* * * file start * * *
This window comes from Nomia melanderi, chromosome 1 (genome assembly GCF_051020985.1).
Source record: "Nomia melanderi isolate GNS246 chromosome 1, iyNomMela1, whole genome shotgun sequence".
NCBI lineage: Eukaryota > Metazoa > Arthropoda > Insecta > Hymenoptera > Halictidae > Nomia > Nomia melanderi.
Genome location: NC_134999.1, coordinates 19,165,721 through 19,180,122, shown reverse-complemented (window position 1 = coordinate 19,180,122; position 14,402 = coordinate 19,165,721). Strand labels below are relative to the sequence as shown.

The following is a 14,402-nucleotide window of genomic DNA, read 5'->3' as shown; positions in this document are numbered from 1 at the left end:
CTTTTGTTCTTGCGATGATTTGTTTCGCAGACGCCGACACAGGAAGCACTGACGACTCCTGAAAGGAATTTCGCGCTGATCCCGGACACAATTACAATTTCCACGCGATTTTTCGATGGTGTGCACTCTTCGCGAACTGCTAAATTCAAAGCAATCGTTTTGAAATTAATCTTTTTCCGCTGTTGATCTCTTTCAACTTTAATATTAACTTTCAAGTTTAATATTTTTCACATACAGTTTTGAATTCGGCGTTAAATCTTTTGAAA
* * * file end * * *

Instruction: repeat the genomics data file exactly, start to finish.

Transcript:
This window comes from Nomia melanderi, chromosome 1 (genome assembly GCF_051020985.1).
Source record: "Nomia melanderi isolate GNS246 chromosome 1, iyNomMela1, whole genome shotgun sequence".
NCBI lineage: Eukaryota > Metazoa > Arthropoda > Insecta > Hymenoptera > Halictidae > Nomia > Nomia melanderi.
Genome location: NC_134999.1, coordinates 19,165,721 through 19,180,122, shown reverse-complemented (window position 1 = coordinate 19,180,122; position 14,402 = coordinate 19,165,721). Strand labels below are relative to the sequence as shown.

The following is a 14,402-nucleotide window of genomic DNA, read 5'->3' as shown; positions in this document are numbered from 1 at the left end:
CTTTTGTTCTTGCGATGATTTGTTTCGCAGACGCCGACACAGGAAGCACTGACGACTCCTGAAAGGAATTTCGCGCTGATCCCGGACACAATTACAATTTCCACGCGATTTTTCGATGGTGTGCACTCTTCGCGAACTGCTAAATTCAAAGCAATCGTTTTGAAATTAATCTTTTTCCGCTGTTGATCTCTTTCAACTTTAATATTAACTTTCAAGTTTAATATTTTTCACATACAGTTTTGAATTCGGCGTTAAATCTTTTGAAA